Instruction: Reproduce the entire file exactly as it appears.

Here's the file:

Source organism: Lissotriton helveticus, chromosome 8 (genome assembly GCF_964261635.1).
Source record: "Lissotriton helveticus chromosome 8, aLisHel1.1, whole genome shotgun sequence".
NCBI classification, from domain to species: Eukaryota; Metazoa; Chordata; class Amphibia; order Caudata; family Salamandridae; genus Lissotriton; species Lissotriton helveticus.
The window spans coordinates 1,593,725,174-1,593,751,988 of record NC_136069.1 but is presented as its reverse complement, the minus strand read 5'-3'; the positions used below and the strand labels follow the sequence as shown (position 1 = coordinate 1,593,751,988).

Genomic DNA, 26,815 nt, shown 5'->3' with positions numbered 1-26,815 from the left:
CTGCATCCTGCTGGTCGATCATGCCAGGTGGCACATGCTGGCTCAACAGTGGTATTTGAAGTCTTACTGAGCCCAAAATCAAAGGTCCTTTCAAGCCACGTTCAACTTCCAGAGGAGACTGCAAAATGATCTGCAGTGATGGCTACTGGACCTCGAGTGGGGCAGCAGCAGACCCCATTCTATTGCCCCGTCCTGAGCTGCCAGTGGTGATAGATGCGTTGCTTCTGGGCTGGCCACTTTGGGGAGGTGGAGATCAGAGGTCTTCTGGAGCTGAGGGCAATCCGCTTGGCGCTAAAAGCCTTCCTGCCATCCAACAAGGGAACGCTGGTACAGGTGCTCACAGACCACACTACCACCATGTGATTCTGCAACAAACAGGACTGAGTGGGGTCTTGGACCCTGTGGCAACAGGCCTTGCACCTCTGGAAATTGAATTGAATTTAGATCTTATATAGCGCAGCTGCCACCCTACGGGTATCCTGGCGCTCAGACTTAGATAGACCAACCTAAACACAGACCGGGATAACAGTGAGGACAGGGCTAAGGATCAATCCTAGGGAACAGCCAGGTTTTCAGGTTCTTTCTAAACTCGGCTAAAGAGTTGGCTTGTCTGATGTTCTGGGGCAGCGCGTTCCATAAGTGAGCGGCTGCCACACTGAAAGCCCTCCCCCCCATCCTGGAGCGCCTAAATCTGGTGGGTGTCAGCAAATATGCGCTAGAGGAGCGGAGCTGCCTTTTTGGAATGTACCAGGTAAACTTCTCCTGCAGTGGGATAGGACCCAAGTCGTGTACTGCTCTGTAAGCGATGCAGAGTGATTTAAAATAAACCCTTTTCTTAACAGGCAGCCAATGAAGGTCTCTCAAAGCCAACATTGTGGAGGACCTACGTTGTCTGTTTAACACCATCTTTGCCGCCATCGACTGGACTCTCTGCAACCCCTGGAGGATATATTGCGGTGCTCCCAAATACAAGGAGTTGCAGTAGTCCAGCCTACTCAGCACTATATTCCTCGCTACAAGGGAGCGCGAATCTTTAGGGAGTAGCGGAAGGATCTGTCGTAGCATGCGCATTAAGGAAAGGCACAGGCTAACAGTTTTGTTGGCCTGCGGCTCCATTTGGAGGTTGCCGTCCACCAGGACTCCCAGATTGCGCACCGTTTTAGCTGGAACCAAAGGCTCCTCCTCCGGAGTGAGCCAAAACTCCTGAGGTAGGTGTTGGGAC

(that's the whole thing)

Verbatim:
Source organism: Lissotriton helveticus, chromosome 8 (genome assembly GCF_964261635.1).
Source record: "Lissotriton helveticus chromosome 8, aLisHel1.1, whole genome shotgun sequence".
NCBI classification, from domain to species: Eukaryota; Metazoa; Chordata; class Amphibia; order Caudata; family Salamandridae; genus Lissotriton; species Lissotriton helveticus.
The window spans coordinates 1,593,725,174-1,593,751,988 of record NC_136069.1 but is presented as its reverse complement, the minus strand read 5'-3'; the positions used below and the strand labels follow the sequence as shown (position 1 = coordinate 1,593,751,988).

Genomic DNA, 26,815 nt, shown 5'->3' with positions numbered 1-26,815 from the left:
CTGCATCCTGCTGGTCGATCATGCCAGGTGGCACATGCTGGCTCAACAGTGGTATTTGAAGTCTTACTGAGCCCAAAATCAAAGGTCCTTTCAAGCCACGTTCAACTTCCAGAGGAGACTGCAAAATGATCTGCAGTGATGGCTACTGGACCTCGAGTGGGGCAGCAGCAGACCCCATTCTATTGCCCCGTCCTGAGCTGCCAGTGGTGATAGATGCGTTGCTTCTGGGCTGGCCACTTTGGGGAGGTGGAGATCAGAGGTCTTCTGGAGCTGAGGGCAATCCGCTTGGCGCTAAAAGCCTTCCTGCCATCCAACAAGGGAACGCTGGTACAGGTGCTCACAGACCACACTACCACCATGTGATTCTGCAACAAACAGGACTGAGTGGGGTCTTGGACCCTGTGGCAACAGGCCTTGCACCTCTGGAAATTGAATTGAATTTAGATCTTATATAGCGCAGCTGCCACCCTACGGGTATCCTGGCGCTCAGACTTAGATAGACCAACCTAAACACAGACCGGGATAACAGTGAGGACAGGGCTAAGGATCAATCCTAGGGAACAGCCAGGTTTTCAGGTTCTTTCTAAACTCGGCTAAAGAGTTGGCTTGTCTGATGTTCTGGGGCAGCGCGTTCCATAAGTGAGCGGCTGCCACACTGAAAGCCCTCCCCCCCATCCTGGAGCGCCTAAATCTGGTGGGTGTCAGCAAATATGCGCTAGAGGAGCGGAGCTGCCTTTTTGGAATGTACCAGGTAAACTTCTCCTGCAGTGGGATAGGACCCAAGTCGTGTACTGCTCTGTAAGCGATGCAGAGTGATTTAAAATAAACCCTTTTCTTAACAGGCAGCCAATGAAGGTCTCTCAAAGCCAACATTGTGGAGGACCTACGTTGTCTGTTTAACACCATCTTTGCCGCCATCGACTGGACTCTCTGCAACCCCTGGAGGATATATTGCGGTGCTCCCAAATACAAGGAGTTGCAGTAGTCCAGCCTACTCAGCACTATATTCCTCGCTACAAGGGAGCGCGAATCTTTAGGGAGTAGCGGAAGGATCTGTCGTAGCATGCGCATTAAGGAAAGGCACAGGCTAACAGTTTTGTTGGCCTGCGGCTCCATTTGGAGGTTGCCGTCCACCAGGACTCCCAGATTGCGCACCGTTTTAGCTGGAACCAAAGGCTCCTCCTCCGGAGTGAGCCAAAACTCCTGAGGTAGGTGTTGGGAC